San Francisco 49ers quarterback Colin Kaepernick caused quite a stir this preseason when he decided to not stand for the National Anthem as a form of protest to racial inequality and injustices in America. It is a protest that has not only received both criticism and praise, but also one that a couple of other athletes (both within the NFL and outside of it) have since followed.
One place you probably will not see it happen is on a team coached by John Tortorella.
Tortorella was asked about that very situation on Tuesday by ESPN’s Linda Cohn and was very clear about how he would handle it. That player would not leave the bench for the remainder of the game.
“If any of my players sit on the bench for the national anthem, they will sit there the rest of the game,” Tortorella said.
Along with his duties as head coach of the Columbus Blue Jackets, Tortorella is also the head coach of the United States team at the 2016 World Cup of Hockey, something that he obviously takes very seriously beyond what it means on the ice.
“It is hockey, but I also think it is a huge platform for us to represent our country, especially in today’s world, with everything is going on,” Tortorella said on Tuesday.
One player that seemed to have a disagreement with Tortorella’s approach was Tampa Bay Lightning forward J.T. Brown.
Wouldn't benching a black man for taking a stance only further prove Kap's point of oppression? But hey 🐸☕️ https://t.co/p6aUjXYlq4
Along with his plan to bench any player that does not stand Tortorella, whose son is an Army Ranger, has also pledged to stop referring to hockey games as “wars” and “battles” because of the new perspective he has because of his son’s service.
Marc-Andre Fleury set for return after getting taken off IR
Fleury hasn’t played since Oct. 13 when Detroit Red Wings forward Anthony Mantha collided with the 33-year-old as he drove to the net. Fleury was shaken up on the play but saw it through, picking up his first loss of the season after allowing six goals on 27 shots.
Fleury was solid in the crease in the four games he figured into, going 3-1-0 with a .925 save percentage and a 2.48 goals-against average.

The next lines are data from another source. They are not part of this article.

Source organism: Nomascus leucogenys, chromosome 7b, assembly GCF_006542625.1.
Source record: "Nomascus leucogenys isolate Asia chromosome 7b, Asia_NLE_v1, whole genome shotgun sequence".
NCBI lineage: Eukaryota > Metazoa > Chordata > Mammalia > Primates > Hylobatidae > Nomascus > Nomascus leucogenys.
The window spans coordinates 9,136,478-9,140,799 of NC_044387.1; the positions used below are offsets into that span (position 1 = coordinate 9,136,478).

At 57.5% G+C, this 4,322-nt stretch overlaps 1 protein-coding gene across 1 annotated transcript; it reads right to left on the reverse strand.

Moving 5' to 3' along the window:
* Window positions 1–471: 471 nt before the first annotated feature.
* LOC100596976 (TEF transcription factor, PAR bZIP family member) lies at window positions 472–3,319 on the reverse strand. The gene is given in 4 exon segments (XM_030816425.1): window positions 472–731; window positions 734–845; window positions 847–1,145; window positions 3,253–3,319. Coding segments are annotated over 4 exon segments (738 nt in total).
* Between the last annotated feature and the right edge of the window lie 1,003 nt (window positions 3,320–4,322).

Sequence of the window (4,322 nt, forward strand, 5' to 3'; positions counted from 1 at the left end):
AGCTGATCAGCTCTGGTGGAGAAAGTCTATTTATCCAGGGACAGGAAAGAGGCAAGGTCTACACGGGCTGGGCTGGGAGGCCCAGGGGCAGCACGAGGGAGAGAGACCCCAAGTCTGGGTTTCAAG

How long he will be on the shelf this time around is undetermined, but Schwartz won’t be evaluated for six weeks after blocking a shot off his right ankle in a 6-1 rout of the Detroit Red Wings on Saturday.
The injury bug hasn’t been kind to Schwartz’s ankles. During the 2015-16 season, he was limited to just 33 games after sustaining a broken ankle in practice.
The fresh diagnosis is a frustrating blow for Schwartz and the Blues, who have watched his line with Brayden Schenn and Alexander Steen turn into one of the top trios in the NHL this season.
Through 30 games, the 25-year-old had 14 goals and 35 points, placing him second on the Blues, behind Schenn, and ninth in league-wide scoring, tied with Connor McDavid.
At his current pace, Schwartz, playing roughly 20 minutes a night, would have hit 98 points. And a little lucky bounce or two here and there might have propelled him above the century mark, setting career highs along the way.
But what’s probably most impressive about how successful the Blues have been this season is how they’ve been able to exceed all reasonable expectations despite dealing with a hefty number of major ailments.
The injury bug has been more akin to a foul beast in the Gateway to the West. From Robby Fabbri gone for the season with a torn ACL and Zach Sanford sidelined for months with a shoulder problem to Jay Bouwmeester missing 20 games to start the year and Steen missing the first six.
Not many predicted the Blues to be where they are in mid-December: second place the Western Conference standings with 42 points, just two back of top spot in the league.
And now the Blues, in the midst of a three-game winning streak, will have to navigate another injury to a key piece of their lineup.